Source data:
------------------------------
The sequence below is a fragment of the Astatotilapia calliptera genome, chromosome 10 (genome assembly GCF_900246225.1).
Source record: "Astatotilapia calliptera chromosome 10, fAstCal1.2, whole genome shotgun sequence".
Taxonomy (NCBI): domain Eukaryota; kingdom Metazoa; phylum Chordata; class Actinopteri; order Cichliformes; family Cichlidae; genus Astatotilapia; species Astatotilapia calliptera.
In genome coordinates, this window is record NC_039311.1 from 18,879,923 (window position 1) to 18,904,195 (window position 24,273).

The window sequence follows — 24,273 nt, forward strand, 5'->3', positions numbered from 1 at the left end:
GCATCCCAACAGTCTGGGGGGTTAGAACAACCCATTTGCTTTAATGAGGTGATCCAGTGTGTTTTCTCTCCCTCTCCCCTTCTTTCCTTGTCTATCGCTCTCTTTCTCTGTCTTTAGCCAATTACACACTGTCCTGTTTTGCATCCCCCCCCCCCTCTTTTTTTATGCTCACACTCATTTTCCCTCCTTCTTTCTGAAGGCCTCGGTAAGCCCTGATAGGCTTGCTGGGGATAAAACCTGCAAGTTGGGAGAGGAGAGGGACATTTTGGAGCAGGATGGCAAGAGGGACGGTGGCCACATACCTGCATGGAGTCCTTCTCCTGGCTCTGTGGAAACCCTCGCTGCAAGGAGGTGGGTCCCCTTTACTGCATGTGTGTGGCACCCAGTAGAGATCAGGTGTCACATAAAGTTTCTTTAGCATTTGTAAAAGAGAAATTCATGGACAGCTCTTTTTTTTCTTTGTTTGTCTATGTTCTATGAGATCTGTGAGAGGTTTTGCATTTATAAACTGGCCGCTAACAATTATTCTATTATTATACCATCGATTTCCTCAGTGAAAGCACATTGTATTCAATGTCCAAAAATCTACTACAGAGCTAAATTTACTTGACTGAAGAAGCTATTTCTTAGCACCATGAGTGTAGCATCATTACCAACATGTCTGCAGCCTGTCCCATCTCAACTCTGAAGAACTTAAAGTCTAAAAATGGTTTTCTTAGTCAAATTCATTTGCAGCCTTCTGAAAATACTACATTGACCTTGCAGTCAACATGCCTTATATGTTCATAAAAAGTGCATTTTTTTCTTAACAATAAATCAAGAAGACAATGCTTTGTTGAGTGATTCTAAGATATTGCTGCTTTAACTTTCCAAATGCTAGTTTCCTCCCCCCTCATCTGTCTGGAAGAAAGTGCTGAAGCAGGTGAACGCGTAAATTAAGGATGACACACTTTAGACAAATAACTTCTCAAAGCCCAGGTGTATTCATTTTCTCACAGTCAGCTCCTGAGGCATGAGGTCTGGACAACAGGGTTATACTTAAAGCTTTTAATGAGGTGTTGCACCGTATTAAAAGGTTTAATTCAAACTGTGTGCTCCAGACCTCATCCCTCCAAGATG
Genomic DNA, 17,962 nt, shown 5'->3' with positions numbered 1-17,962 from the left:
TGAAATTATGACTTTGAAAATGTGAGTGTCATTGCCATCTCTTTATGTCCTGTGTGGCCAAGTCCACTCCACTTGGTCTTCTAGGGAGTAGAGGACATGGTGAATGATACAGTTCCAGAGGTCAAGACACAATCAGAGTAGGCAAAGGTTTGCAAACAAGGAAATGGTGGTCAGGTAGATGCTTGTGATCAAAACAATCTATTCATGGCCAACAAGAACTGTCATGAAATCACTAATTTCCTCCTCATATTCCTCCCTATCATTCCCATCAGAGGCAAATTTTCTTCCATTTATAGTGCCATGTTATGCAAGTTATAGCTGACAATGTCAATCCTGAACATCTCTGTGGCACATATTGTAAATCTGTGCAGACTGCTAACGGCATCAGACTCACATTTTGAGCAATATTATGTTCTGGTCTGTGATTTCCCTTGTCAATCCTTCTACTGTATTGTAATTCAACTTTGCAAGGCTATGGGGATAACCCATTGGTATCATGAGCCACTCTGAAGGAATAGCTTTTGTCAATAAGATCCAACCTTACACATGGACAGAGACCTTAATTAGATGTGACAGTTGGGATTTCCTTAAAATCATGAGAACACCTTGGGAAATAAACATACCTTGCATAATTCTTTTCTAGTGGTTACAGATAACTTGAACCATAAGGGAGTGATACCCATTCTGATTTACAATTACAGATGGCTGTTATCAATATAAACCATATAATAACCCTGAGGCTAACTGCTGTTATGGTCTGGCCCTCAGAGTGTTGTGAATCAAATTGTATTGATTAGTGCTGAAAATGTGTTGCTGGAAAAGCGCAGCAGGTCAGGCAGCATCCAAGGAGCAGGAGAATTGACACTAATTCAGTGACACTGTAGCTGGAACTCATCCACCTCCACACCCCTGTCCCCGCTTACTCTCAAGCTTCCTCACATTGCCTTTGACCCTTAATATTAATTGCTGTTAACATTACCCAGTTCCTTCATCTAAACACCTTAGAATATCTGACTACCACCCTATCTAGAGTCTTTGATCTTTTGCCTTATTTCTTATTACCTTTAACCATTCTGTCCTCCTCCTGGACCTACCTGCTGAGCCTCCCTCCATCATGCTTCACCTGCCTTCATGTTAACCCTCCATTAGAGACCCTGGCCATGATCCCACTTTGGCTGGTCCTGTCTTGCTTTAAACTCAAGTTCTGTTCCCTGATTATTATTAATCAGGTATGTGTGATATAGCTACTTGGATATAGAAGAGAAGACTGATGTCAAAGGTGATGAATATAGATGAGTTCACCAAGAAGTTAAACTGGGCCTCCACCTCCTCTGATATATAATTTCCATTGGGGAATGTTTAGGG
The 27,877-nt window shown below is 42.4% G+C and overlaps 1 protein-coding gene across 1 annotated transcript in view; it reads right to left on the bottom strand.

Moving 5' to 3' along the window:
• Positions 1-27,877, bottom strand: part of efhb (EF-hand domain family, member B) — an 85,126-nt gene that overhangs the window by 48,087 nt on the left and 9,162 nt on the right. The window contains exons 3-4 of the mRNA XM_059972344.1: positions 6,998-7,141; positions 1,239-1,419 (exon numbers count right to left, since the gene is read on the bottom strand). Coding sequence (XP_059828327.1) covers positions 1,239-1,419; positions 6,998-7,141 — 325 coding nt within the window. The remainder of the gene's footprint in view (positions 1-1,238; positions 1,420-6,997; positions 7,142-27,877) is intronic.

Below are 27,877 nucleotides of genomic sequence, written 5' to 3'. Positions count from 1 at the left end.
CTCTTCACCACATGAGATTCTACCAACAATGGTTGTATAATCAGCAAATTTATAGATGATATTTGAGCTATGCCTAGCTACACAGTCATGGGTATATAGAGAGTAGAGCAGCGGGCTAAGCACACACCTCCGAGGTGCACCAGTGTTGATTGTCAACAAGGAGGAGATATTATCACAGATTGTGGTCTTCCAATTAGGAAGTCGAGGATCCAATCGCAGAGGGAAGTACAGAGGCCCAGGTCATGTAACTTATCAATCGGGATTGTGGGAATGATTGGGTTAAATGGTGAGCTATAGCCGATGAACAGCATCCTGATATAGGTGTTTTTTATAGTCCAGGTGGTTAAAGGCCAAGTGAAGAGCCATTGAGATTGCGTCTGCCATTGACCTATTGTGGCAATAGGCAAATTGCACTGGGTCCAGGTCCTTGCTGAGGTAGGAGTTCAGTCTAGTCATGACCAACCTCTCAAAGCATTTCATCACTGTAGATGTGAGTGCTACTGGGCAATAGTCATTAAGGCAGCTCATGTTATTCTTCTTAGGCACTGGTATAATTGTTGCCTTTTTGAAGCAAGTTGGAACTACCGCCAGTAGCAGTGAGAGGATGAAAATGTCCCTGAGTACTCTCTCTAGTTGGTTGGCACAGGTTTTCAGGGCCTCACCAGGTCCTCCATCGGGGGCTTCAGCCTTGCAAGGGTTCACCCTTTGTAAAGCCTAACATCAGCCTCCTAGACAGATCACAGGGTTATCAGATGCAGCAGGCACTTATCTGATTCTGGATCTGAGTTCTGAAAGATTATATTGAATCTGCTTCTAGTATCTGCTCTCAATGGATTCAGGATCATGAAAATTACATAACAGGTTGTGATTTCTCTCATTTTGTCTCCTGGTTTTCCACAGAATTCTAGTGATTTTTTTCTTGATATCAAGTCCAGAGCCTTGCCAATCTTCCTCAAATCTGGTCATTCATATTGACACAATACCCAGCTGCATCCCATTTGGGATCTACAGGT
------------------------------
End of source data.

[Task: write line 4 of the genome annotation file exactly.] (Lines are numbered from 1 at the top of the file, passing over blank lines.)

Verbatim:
In genome coordinates, this window is record NC_039311.1 from 18,879,923 (window position 1) to 18,904,195 (window position 24,273).